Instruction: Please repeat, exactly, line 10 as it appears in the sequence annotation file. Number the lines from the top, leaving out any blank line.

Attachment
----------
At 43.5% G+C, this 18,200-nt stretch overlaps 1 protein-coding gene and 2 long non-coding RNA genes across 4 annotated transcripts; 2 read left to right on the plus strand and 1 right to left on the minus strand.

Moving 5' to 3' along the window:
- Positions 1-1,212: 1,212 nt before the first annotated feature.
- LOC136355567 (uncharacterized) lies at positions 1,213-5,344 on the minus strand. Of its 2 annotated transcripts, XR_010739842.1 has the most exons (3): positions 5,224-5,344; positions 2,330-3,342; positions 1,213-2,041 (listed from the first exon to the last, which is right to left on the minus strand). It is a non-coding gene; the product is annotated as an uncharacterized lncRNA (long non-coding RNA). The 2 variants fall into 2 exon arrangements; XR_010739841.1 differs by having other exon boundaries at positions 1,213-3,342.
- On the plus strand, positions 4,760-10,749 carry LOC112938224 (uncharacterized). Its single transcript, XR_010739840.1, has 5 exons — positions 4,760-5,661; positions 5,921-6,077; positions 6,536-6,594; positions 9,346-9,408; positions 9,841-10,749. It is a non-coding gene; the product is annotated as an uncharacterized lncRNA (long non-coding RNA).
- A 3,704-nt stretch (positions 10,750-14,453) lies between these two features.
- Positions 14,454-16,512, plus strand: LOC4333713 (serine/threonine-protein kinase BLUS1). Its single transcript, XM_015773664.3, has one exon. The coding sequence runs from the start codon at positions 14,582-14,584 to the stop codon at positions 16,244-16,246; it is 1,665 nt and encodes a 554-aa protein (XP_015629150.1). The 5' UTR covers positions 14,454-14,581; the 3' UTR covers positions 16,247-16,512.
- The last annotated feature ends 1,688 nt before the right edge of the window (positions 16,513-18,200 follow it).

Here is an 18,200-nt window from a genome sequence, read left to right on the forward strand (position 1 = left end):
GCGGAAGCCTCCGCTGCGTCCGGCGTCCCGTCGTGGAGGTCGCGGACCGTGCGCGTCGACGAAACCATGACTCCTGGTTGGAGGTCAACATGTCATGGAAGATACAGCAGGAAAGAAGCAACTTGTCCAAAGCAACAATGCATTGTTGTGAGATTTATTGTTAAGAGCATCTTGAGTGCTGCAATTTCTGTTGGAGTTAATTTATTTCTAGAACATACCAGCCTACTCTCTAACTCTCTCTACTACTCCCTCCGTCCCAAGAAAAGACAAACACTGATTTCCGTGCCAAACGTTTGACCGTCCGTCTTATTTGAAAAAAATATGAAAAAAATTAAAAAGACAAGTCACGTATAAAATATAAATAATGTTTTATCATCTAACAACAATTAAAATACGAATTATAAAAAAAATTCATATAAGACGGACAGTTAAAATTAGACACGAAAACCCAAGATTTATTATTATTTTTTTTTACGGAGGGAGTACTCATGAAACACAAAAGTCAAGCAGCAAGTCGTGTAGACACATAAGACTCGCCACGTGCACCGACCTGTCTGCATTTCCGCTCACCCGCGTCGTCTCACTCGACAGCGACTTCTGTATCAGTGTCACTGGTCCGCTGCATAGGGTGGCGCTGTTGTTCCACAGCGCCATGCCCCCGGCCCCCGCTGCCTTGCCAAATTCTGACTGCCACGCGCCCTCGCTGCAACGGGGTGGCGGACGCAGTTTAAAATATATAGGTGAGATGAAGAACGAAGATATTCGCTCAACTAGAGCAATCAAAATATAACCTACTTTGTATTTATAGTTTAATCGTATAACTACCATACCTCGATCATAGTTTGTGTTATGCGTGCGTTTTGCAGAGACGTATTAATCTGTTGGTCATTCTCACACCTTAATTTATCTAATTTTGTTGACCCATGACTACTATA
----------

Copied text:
GCGGAAGCCTCCGCTGCGTCCGGCGTCCCGTCGTGGAGGTCGCGGACCGTGCGCGTCGACGAAACCATGACTCCTGGTTGGAGGTCAACATGTCATGGAAGATACAGCAGGAAAGAAGCAACTTGTCCAAAGCAACAATGCATTGTTGTGAGATTTATTGTTAAGAGCATCTTGAGTGCTGCAATTTCTGTTGGAGTTAATTTATTTCTAGAACATACCAGCCTACTCTCTAACTCTCTCTACTACTCCCTCCGTCCCAAGAAAAGACAAACACTGATTTCCGTGCCAAACGTTTGACCGTCCGTCTTATTTGAAAAAAATATGAAAAAAATTAAAAAGACAAGTCACGTATAAAATATAAATAATGTTTTATCATCTAACAACAATTAAAATACGAATTATAAAAAAAATTCATATAAGACGGACAGTTAAAATTAGACACGAAAACCCAAGATTTATTATTATTTTTTTTTACGGAGGGAGTACTCATGAAACACAAAAGTCAAGCAGCAAGTCGTGTAGACACATAAGACTCGCCACGTGCACCGACCTGTCTGCATTTCCGCTCACCCGCGTCGTCTCACTCGACAGCGACTTCTGTATCAGTGTCACTGGTCCGCTGCATAGGGTGGCGCTGTTGTTCCACAGCGCCATGCCCCCGGCCCCCGCTGCCTTGCCAAATTCTGACTGCCACGCGCCCTCGCTGCAACGGGGTGGCGGACGCAGTTTAAAATATATAGGTGAGATGAAGAACGAAGATATTCGCTCAACTAGAGCAATCAAAATATAACCTACTTTGTATTTATAGTTTAATCGTATAACTACCATACCTCGATCATAGTTTGTGTTATGCGTGCGTTTTGCAGAGACGTATTAATCTGTTGGTCATTCTCACACCTTAATTTATCTAATTTTGTTGACCCATGACTACTATA